Sunday 3 September 2023

A Look At The October Issue Of The Great Outdoors

In the latest issue of The Great Outdoors I have quite a bit of gear stuff. There's a big feature on the gear I used on a two-week trip in Knoydart last May plus reviews of the Built To Send U1 daypack, three items from  Peak Design - the Leash, Capture clip, and Aluminium Travel Tripod-, and the BAM Summit Durlston Adventure Trousers.

Also in the gear pages Fiona Russell and Peter Macfarlane test four all-season waterproof jackets each. Peter Macfarlane also tries six insulated flasks and Alex Roddie reviews the Suunto Vertical Titanium Solar GPS watch.

Alex Roddie also looks at staying dry when hiking in the skills section.

The main theme of the issue is walks that combine mountains and water. There are suggestions for eight walks including waterfalls, lochs, the sea, and summits in the Scottish Highlands, the Lake District, the Pennines, and the Brecon Beacons. In a feature illustrated with his evocative photos James Roddie describes a walks from Elgol to Loch Coruisk on the Isle of Skye, finishing with a camp on Sgurr na Stri.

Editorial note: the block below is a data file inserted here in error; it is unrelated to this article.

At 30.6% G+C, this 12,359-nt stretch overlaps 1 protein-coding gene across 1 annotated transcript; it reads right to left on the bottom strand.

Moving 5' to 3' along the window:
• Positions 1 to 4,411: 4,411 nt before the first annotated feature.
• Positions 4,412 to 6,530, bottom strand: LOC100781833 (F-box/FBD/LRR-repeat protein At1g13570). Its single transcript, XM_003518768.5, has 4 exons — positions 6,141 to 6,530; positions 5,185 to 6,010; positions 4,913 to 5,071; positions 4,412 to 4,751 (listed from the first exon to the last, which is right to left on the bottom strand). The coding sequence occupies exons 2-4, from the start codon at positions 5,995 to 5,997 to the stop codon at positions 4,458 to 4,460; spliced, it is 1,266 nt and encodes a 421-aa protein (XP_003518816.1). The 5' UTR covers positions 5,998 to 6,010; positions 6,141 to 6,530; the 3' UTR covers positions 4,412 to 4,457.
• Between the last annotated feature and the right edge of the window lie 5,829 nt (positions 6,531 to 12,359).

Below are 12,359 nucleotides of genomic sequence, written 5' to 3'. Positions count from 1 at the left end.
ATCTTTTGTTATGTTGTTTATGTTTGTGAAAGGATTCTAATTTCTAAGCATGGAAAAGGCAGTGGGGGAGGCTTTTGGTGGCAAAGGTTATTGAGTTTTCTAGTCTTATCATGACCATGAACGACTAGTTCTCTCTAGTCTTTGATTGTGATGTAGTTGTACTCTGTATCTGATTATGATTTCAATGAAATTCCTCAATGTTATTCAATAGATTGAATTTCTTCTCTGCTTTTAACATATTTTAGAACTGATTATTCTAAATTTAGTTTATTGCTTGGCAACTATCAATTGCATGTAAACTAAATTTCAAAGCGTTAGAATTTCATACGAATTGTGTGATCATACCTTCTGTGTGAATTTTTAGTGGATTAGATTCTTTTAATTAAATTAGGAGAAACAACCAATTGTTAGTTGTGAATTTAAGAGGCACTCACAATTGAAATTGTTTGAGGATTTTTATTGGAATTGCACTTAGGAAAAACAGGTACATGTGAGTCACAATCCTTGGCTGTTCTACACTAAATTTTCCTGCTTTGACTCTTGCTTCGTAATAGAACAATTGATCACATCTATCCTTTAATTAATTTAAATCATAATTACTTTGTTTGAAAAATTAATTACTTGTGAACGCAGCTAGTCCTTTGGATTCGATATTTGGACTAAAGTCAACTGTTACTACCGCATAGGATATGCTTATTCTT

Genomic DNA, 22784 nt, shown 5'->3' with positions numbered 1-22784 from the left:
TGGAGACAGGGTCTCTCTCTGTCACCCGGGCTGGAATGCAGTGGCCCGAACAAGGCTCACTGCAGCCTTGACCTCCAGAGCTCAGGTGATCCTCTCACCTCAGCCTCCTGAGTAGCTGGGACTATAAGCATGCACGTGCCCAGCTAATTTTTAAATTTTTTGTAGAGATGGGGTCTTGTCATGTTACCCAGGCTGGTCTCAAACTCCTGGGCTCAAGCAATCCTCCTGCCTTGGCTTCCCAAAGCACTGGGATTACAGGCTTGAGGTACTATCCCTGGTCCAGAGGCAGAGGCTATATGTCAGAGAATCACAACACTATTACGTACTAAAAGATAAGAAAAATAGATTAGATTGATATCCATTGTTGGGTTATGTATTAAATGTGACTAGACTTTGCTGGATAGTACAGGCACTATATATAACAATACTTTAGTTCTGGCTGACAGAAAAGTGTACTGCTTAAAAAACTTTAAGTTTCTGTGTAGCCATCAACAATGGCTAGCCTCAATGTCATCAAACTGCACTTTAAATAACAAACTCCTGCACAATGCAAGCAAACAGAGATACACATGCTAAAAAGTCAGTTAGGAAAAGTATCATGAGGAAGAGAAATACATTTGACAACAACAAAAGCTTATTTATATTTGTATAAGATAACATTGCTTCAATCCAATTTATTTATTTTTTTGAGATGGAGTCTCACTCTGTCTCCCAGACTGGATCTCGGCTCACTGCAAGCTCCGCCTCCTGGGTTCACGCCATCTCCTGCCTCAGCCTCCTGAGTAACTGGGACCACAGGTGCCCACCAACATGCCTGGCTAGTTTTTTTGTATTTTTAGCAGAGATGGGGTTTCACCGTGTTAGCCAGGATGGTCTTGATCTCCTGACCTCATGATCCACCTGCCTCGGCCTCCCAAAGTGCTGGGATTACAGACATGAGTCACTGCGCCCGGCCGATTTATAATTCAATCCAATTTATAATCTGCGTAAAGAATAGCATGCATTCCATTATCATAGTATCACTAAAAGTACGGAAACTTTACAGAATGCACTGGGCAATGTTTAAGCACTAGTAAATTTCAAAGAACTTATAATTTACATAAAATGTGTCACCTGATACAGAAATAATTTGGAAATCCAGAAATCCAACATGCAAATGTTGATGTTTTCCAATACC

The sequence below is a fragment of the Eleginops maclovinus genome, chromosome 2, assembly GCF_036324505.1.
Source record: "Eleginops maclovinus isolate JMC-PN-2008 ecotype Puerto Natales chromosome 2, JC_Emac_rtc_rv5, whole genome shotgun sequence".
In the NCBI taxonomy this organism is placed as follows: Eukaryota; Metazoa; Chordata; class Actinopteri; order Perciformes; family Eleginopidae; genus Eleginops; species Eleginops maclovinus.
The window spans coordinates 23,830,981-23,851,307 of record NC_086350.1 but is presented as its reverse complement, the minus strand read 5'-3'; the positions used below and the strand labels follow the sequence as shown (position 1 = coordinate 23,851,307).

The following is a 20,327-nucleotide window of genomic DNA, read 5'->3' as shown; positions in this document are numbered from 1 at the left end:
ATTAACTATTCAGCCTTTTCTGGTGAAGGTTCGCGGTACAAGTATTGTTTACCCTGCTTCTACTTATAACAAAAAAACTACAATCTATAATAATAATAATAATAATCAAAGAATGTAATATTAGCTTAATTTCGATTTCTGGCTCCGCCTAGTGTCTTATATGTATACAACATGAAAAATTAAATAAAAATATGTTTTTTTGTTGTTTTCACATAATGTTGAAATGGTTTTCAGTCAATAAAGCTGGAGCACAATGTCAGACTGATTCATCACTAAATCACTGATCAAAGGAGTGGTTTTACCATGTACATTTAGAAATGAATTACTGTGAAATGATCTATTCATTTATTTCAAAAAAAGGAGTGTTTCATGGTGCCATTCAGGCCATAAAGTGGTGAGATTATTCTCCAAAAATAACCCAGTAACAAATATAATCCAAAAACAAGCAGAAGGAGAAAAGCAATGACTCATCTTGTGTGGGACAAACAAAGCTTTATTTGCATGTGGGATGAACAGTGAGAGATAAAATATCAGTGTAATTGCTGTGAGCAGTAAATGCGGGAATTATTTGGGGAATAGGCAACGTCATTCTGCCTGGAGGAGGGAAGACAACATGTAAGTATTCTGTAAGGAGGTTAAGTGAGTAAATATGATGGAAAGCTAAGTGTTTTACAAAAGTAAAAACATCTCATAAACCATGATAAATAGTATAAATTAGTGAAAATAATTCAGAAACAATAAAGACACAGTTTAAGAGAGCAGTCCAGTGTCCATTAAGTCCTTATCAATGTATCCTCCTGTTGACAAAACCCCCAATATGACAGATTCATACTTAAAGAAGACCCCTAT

Taking inspiration from 'Tours' in Europe Ronald Turnbull makes a circle round Scafell Pike, visiting seven valleys with some bivvies along the way. 

In the Alps James Forrest walks the new 72km Otzi Trek and learns about Otzi the Iceman, whose corpse dates from 3200BC. 

Creator of the Month is Carys Rees and her This Girl Walks website, which provides advice for women outdoors. 

The Opinion column is by Kate Ashbrook, general secretary of the Open Spaces Society and vice-president of the Ramblers, who argues that the victory on Dartmoor camping could be the catalyst for better access in the rest of England.

Francesca Donovan reviews a curious and fascinating sounding book, British Mountaineers by Faye Rhiannon Latham.

Vivienne Crow writes about Keswick and what to do there in the Your Weekend In .... pages.

Thorpe Cloud in the Peak District is Jim Perrin's Mountain Portrait and it brings back many memories.

This issue has ten Wild Walks, half of them in Wales. Scotland gets just one but it's big, a 32km ascent of Ben Macdui in the Cairngorms from the Linn of Dee, described by Craig Weldon. 

Four of the Welsh walks are in Snowdonia where Alex Roddie traverses Yr Wyddfa (Snowdon) via the Llanberis and Watkins Paths, James Forrest climbs Arenig Fach, Emily Woodhouse crosses the Moelwynion, and Ian Battersby goes up Rhinog Fawr. The final walk in Wales is much further south in the Black Mountains where Steve Eddy walks over Hatterall Hill. 

In England. Vivienne Crow climbs Branstree in the Lake District, Norman Hadley goes up Pendle Hill in Lancashire, Roger Butler explores Walsgrove Hill and Devil's Den in Worcestershire, and Tim Gent goes to Devil's Tor and Wistman's Wood on Dartmoor.

1 comment:

  1. There's a lot this month! The 'Tours' circuit is an intriguing concept.